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on 4 July 2014
I bought this book on Kindle after catching a glimpse of it in a book store, thinking it's mainly about the science in the Romantic period, but in fact, it's about the people involved in the science of the Romantic era.

As a series of short biographies, they are very well written, making the reader care about the lives of those people described. The main "protagonists" of the book are Joseph Banks, William and Caroline Herschel, and Humphrey Davy. It truly described a sense of wonder for anthropology, for astronomy, and for chemistry in the Romantic era. The author wrapped the book by writing about the "younger" scientists who would lead science into the Victorian era. However, the book lacked focus in places when it described the balloonists and Mungo Park. They seemed to have contribute nothing to science, and don't really fit into the whole picture. It's almost as if the author had written a book about scientists and another about the explorers, and the second book wasn't long enough so it was hastily stitched onto the first one.

There also seemed to be a missed opportunity to explore the life of Michael Faraday. He's mentioned in the book as Davy's protege, but never put in the main focus of the story. Faraday is a household name for scientists, and it's more likely that someone would have heard of his name rather than that of Banks, Herschel or Davy. It would be interesting to read an biographical account of him.

Another thing I didn't like about the book is that the author seemed to have assumed that the readers have read his other works. He wrote about poets such as Coleridge and Shelley without properly introducing them. Their names popped up casually and I was just left wondering about who they are (until I look them up on Wikipedia). A short paragraph introducing them before mentioning their names would have suffice. (A "cast list" was included at the end of the book, but it's troublesome flipping to the end every time you see a new name casually mentioned, especially on a Kindle.)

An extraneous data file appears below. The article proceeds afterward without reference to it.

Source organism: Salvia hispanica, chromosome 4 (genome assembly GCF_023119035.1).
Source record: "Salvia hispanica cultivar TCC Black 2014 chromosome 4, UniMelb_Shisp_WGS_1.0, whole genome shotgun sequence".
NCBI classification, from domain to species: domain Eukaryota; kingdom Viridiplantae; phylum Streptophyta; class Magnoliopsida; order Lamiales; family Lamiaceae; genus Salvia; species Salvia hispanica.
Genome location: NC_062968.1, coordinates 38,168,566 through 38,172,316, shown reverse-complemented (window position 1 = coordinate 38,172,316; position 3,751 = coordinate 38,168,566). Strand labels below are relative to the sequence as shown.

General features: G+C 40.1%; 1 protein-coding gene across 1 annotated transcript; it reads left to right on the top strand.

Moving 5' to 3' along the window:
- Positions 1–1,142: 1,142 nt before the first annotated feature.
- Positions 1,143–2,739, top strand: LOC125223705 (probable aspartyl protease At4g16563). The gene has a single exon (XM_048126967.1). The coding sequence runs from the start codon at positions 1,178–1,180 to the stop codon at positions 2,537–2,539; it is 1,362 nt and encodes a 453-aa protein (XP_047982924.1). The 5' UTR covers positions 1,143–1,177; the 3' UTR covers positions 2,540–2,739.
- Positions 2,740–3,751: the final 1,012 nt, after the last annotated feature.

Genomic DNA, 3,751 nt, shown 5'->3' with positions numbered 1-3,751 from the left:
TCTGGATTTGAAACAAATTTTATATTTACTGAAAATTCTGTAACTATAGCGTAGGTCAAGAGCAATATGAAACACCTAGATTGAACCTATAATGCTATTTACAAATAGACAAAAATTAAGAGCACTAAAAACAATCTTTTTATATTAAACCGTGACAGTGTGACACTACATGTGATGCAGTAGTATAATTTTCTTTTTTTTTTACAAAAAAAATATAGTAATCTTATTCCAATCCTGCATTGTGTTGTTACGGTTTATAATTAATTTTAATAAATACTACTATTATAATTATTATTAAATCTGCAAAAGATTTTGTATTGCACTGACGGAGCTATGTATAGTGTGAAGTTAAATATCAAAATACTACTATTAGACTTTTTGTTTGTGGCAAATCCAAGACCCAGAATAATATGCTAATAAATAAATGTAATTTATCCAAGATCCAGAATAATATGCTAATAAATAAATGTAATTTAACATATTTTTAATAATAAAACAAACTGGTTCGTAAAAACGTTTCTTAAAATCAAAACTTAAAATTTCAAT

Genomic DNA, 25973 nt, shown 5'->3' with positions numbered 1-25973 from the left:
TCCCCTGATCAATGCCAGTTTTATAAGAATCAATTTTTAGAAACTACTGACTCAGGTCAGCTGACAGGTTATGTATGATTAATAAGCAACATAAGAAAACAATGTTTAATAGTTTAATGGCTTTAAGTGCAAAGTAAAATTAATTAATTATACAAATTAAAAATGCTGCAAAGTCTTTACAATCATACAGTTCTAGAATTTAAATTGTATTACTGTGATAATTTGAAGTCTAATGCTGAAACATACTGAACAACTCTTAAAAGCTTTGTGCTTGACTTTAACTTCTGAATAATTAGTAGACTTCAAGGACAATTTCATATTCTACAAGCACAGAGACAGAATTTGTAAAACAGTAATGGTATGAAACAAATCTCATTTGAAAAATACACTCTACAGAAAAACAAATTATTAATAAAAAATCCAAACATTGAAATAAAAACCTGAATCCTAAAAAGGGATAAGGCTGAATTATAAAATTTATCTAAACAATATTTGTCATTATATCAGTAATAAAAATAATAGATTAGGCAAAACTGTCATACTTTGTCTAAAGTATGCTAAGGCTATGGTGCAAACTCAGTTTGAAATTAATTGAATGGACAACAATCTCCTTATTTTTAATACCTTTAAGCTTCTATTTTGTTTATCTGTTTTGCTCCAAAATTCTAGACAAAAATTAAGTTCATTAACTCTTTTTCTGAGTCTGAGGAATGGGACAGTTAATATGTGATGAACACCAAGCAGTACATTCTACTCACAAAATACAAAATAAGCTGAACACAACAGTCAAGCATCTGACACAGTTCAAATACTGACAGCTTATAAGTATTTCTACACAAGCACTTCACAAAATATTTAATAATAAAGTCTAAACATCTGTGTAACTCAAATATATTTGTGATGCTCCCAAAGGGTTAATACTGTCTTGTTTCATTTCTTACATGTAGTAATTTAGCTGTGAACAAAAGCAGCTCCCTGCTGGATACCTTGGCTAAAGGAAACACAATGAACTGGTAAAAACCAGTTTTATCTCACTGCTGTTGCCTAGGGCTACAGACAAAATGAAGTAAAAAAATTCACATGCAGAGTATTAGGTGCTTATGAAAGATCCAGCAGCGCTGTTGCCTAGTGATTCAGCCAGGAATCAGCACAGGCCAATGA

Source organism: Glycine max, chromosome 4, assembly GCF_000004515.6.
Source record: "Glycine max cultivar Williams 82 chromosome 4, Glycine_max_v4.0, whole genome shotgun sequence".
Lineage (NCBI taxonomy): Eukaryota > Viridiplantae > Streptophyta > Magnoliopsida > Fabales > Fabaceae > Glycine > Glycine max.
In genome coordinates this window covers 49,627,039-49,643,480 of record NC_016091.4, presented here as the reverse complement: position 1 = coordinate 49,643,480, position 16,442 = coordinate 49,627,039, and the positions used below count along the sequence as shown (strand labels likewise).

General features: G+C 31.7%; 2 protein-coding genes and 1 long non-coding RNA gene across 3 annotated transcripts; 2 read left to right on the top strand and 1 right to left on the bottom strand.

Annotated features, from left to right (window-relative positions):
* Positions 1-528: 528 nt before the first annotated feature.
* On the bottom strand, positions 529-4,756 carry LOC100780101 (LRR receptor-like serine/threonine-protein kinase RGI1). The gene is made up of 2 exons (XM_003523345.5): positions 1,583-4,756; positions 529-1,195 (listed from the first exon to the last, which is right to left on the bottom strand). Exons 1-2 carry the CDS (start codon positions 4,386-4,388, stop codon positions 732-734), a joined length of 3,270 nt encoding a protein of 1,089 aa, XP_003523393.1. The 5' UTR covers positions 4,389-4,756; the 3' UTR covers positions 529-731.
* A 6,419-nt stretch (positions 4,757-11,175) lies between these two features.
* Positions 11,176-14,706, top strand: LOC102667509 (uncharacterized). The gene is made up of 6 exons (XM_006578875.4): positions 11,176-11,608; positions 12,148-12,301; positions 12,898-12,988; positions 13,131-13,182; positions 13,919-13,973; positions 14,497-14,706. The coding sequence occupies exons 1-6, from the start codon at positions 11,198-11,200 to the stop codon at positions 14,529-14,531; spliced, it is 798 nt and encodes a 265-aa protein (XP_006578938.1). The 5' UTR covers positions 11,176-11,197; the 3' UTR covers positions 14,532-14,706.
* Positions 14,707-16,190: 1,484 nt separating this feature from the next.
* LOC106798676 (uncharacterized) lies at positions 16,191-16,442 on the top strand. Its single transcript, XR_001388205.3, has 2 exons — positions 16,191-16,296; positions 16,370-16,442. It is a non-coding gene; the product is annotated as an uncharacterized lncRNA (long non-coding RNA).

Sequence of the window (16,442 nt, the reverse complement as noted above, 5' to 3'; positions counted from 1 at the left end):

I would have given 4 stars for this book if not for the flaws in the Kindle version. When I flipped through this book in a book store, I saw some beautiful pictures which are missing in the Kindle version. The prologue and the epilogue are in annoyingly large fonts, which means I have to change the font size reading those part while changing it back reading the main texts. There are so many footnotes in this book, and they are annoying to read on my Kindle and are often misformatted in a small window.
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VINE VOICEon 1 February 2010
Richard Holmes' magisterial Age of Wonder has worked its magic on me. Having read it over several weeks before Christmas, many of its scenes and images have jostled unforgettably in my mind. This is not simply the account of a great period in the Royal Society's history (although it is that); nor is it a cultural history of the Georgian era in Britain (although that would have been fine be me, since that's easily one of my favourite periods).